Ann Boardman of Saniflo highlights how, despite the uncertainty of the past few months, homeowners have carried on investing in upgrading their properties, and drainage connections are key to how their spaces can be reconfigured or added to
Homes and gardens have never looked so good after a boom in ‘lockdown projects’ over the last year. The good spring and summer weather spawned a generation of gardeners, while autumn and winter witnessed a renovation frenzy including extensions, conversions and room upgrades. A trend that also gathered pace was the addition of garden buildings – whether as offices, home gyms, workshops, salons or simply as a place to relax outdoors.
A survey published by Lloyds Bank in 2019 highlighted that the average British worker spent 492 days of their lives travelling into work – or around 10 days per year. Working from home – or the garden office – at least a couple of days per week was already becoming popular prior to the pandemic. Add in the work-from-home mandate and the situation was quickly compounded. For many, the financial benefits from travelling less meant the cost of new facilities could be quickly recouped. Ditto for one-man businesses that benefit from a dedicated work space at home while saving rental costs for offices, studios or workshops.
One of the most important considerations when converting or adding any space is the need for a water connection for a cloakroom, bathroom or kitchen. Emphasis on work-life balance is driving the trend for self-contained spaces that include a WC, basin and small kitchens – helping to keep work distinct from home.
These extra facilities mainly rely on the availability of pumps, lifting stations and macerators for drainage solutions. Garden rooms will often be situated too far away from the existing drainage infrastructure and may not have sufficient gradient for the installation of gravity drain pipes. Moreover, garden-sited buildings can sometimes sit below the level of the manhole or mains drains. In both situations an underground lifting station can provide a quiet, seamless solution to discharging black and grey waste.
Designed to be quick and easy to install, a lifting station simply requires a water and electricity supply and can then be connected to multiple points such as WC, basin, shower, kitchen sink etc. The unit is activated automatically by incoming black water which switches the pump on to discharge the waste to a septic tank, water treatment plant or the nearest manhole.
One householder in Norfolk was able to erect a boat shed with holiday accommodation thanks to a 110-litre lifting station that was installed adjacent to the structure. Self-contained in its own compact manhole, with the cover flush to the ground, it was installed unobtrusively yet with exceptional access for servicing and maintenance. Waste is pumped to a treatment plant some 50 m away and 4 m above the location of the boat shed.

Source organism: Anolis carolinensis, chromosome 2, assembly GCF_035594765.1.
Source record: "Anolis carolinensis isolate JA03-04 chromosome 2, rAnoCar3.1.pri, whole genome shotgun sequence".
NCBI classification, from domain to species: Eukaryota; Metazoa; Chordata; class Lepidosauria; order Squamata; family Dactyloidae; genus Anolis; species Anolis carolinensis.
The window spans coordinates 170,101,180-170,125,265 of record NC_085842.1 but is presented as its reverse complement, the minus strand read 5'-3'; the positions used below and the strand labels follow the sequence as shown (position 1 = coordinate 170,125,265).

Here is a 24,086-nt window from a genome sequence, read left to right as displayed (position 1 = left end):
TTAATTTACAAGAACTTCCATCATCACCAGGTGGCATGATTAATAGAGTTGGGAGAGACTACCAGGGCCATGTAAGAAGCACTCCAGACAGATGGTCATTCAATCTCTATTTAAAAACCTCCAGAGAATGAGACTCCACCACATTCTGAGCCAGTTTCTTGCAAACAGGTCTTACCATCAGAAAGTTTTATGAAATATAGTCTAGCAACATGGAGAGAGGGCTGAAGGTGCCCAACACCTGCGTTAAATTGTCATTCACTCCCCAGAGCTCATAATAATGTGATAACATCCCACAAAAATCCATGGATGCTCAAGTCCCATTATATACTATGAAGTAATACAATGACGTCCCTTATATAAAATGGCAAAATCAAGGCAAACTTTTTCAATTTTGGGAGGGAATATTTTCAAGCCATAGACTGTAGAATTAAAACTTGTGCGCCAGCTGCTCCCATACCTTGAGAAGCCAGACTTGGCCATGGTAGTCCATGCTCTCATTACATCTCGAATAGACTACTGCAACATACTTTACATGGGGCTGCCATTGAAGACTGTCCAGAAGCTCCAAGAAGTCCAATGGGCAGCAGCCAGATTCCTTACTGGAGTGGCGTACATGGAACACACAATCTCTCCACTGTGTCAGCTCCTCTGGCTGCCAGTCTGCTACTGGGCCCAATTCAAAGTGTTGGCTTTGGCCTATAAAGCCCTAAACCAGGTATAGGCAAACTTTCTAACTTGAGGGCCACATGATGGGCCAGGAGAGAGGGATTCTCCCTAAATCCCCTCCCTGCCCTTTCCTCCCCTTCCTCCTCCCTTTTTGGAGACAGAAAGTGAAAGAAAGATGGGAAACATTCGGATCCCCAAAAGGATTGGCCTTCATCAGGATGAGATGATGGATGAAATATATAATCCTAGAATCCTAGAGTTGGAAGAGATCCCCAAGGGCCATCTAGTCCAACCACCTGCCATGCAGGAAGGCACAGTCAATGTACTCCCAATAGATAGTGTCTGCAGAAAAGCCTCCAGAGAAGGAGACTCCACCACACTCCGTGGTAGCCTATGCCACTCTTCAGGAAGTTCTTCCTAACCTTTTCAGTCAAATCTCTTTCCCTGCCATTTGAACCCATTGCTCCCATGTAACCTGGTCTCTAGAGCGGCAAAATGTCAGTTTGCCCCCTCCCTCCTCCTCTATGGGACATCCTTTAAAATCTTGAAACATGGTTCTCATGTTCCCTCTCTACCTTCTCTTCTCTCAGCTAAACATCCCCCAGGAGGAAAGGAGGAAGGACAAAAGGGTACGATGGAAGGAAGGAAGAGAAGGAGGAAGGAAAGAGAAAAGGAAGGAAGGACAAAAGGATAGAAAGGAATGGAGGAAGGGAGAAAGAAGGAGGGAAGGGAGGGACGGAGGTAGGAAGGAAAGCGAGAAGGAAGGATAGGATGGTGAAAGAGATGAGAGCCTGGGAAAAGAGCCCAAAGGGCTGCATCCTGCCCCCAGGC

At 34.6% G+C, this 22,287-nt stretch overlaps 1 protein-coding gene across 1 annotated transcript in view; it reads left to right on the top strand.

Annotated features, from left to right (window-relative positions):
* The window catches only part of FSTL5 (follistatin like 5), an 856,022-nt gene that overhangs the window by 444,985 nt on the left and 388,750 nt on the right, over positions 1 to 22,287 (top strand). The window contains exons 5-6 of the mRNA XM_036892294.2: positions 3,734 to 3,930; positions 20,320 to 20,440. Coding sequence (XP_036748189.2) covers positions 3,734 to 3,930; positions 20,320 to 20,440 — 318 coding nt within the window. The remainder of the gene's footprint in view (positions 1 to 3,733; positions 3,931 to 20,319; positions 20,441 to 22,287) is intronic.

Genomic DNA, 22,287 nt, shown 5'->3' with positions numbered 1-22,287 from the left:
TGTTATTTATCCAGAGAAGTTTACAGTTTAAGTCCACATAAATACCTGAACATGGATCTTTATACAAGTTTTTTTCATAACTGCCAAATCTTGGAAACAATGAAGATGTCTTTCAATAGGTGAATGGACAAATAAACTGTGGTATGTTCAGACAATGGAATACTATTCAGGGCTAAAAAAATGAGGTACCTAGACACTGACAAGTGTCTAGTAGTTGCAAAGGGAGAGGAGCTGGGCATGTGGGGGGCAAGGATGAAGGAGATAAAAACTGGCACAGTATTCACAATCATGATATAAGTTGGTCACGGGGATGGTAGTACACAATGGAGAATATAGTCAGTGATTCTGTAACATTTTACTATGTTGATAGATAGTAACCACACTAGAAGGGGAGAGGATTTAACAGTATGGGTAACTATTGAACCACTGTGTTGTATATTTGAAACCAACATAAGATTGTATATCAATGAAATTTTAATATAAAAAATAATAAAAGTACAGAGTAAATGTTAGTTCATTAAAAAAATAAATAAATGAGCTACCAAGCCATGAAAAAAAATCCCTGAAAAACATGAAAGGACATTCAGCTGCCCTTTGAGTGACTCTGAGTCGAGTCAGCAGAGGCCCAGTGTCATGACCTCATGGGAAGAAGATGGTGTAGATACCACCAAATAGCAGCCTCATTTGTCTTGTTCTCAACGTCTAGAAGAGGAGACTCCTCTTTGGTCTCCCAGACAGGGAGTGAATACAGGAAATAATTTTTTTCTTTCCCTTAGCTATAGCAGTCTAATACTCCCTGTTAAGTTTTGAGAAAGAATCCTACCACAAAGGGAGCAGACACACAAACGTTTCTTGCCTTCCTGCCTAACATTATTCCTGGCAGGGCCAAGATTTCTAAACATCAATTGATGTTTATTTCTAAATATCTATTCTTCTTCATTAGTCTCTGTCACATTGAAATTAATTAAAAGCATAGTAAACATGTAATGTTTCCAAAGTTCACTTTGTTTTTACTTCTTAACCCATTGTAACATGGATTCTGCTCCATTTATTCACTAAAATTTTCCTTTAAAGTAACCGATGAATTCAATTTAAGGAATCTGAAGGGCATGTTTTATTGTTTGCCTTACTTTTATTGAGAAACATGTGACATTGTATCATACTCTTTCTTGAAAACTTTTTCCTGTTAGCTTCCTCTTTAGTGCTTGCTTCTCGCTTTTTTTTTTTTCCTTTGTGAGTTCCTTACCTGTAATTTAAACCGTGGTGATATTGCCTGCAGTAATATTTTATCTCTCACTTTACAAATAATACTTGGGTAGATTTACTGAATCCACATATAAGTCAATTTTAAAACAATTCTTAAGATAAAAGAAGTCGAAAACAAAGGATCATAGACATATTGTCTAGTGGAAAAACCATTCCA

A similar underground lifting station rescued the extension on a stone property in Lancashire when the builders discovered the fall on the drainage pipes was insufficient to reach the property’s septic tank. The unit was retrofitted just outside the extension and connected to multiple kitchen and bathroom fixtures and provides the power to push the waste out through the drainage pipes to the septic tank.
Basement conversions in prime cities and built-up urban areas have also continued to boom – especially new kitchen diners that lead out to garden areas ‘bringing the outside indoors’. These spaces usually feature multiple appliances including dishwashers, washing machines (often in adjacent utility rooms), wine fridges, sinks and even ice makers.
Pumps are the enablers for these projects because waste will always need to be lifted up to street level drains. A whole host of solutions are available including small, compact pumps for grey water waste only, that can be concealed within a kitchen island or under a sink. Alternatively, for larger conversions that include a cloakroom or bathroom, a larger floor-sited pump can be simply positioned on a flat surface (usually concealed in a cupboard or behind a wall) and connected to a range of kitchen and bathroom appliances. Models with twin pumps are particularly suitable to ensure continuity of service, while it is also advisable to pick a solution that features an alarm system to provide early warning in the unlikely event of a failure.
Whatever the lockdown project, there is almost always a pump that can help overcome drainage issues.
Ann Boardman is head of marketing and product development at Saniflo UK